There are warnings of abnormally high tides from Innisfail to Bowen in North Queensland. Pictured, Cyclone Kimi affecting the Townsville region

Residents in parts of North Queensland have been warned heavy rainfall could lead to flash flooding. Pictured, Cyclone Kimi makes its presence felt in the Townsville region

Residents in parts of North Queensland have been warned heavy rainfall could lead to flash flooding. Pictured, Cyclone Kimi makes its presence felt in the Townsville region

A flood watch has been issued for waterways including the Mulgrave and Russell Rivers, Johnstone River, Tully River, Murray River, Herbert River, Black River, Haughton River, and Ross and Bohle Rivers. 

‘The system is expected to remain slow-moving well off the coast through much of (Tuesday), then begin tracking back towards the north-northwest from late this afternoon as a weak tropical low,’ the Bureau said.

Queensland Fire and Emergency Services Commissioner John Bolger said the cyclone still poses a risk and residents should remain vigilant.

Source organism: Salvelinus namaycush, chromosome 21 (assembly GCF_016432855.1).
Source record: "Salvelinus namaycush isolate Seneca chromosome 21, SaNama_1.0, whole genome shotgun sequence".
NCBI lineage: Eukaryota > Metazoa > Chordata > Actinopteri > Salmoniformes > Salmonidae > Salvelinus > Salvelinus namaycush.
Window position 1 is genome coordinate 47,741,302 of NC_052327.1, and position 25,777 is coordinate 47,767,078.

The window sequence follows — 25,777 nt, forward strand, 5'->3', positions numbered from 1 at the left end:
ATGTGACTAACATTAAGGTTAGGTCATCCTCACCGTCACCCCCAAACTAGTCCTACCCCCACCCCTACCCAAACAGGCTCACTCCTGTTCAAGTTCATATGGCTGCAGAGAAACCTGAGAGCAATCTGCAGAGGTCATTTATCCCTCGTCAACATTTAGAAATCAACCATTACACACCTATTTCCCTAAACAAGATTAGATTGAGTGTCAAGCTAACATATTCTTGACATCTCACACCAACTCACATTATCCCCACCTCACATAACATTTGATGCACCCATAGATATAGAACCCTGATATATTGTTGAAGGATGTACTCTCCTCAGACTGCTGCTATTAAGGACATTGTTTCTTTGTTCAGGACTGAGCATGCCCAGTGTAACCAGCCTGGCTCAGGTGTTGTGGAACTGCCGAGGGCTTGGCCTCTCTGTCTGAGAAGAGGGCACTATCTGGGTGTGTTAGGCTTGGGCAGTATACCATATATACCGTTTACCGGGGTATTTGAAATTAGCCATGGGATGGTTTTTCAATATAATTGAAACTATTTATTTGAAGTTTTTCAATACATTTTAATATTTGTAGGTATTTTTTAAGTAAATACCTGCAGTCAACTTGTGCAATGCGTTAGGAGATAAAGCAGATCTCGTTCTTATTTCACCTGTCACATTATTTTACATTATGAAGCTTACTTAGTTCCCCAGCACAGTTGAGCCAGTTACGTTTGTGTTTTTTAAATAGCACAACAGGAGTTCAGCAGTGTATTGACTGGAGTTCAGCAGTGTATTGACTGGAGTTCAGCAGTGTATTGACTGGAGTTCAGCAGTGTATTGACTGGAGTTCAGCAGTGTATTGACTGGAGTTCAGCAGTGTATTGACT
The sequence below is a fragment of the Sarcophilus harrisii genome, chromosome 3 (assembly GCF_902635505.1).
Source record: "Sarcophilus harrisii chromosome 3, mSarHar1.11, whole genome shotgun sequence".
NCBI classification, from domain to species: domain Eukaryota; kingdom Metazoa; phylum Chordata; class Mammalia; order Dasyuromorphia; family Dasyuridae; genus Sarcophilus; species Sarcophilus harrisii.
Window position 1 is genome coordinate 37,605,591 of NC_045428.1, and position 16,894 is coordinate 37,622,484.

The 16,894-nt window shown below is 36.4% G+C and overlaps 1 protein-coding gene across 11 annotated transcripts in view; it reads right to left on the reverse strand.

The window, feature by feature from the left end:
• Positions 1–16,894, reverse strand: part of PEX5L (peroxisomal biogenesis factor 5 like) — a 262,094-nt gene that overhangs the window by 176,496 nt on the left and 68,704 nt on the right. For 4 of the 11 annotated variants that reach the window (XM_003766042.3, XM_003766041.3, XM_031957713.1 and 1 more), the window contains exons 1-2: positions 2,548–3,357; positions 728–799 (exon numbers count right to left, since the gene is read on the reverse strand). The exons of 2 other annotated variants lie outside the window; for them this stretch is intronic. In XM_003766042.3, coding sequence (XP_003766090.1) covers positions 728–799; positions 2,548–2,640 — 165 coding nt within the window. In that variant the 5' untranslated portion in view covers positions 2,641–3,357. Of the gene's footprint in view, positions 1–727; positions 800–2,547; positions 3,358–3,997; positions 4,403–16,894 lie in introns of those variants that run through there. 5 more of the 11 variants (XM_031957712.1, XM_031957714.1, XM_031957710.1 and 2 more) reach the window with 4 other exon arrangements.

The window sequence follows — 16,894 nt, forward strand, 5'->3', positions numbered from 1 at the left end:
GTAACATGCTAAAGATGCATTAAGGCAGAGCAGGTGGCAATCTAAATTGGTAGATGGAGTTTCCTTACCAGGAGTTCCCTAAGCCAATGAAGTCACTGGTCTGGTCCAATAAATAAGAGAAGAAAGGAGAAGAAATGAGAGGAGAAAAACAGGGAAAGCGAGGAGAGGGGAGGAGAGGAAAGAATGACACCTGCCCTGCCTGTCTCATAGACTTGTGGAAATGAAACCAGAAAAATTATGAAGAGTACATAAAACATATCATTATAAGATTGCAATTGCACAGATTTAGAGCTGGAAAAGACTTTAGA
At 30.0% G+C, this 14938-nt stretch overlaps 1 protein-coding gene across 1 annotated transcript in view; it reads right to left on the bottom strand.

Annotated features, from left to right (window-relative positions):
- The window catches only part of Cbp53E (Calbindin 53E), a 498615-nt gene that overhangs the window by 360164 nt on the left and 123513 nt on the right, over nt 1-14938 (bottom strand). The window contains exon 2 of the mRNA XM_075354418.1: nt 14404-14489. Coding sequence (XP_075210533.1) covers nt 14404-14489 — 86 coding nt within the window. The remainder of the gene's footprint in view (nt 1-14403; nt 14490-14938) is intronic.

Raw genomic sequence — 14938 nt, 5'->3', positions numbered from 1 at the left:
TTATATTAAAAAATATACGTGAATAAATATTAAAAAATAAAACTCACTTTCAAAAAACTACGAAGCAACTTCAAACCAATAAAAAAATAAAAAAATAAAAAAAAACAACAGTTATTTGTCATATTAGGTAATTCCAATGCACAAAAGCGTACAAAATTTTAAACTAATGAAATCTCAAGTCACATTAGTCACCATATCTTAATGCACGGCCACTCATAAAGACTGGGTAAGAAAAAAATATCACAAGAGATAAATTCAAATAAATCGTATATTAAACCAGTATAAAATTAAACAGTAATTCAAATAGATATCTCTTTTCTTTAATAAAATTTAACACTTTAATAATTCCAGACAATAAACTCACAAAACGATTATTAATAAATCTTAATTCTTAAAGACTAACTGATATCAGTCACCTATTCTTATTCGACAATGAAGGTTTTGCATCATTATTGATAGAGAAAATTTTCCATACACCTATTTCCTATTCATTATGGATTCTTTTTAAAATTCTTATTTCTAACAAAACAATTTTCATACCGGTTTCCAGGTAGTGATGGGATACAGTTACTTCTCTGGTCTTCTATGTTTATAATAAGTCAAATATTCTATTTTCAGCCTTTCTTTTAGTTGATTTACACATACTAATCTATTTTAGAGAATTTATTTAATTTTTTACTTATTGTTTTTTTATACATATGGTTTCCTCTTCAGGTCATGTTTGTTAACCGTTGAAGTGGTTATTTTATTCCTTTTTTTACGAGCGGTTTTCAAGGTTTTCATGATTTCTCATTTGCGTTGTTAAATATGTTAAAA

‘While our coastal crossing is highly unlikely near, we’re still well within a severe weather event – very strong winds, and a lot of heavy rain – so that flash flooding and general flooding warning remains in place,’ he told Seven’s Sunrise program.

‘So we ask people to remain vigilant and can I just please stress to people that if it’s flooded, forget it.

‘We still have emergency response crews in place, south from Cairns and north from Townsville, so the emergency still exists, while we’re not dealing with a tropical cyclone we’re still in a very dangerous weather pattern.’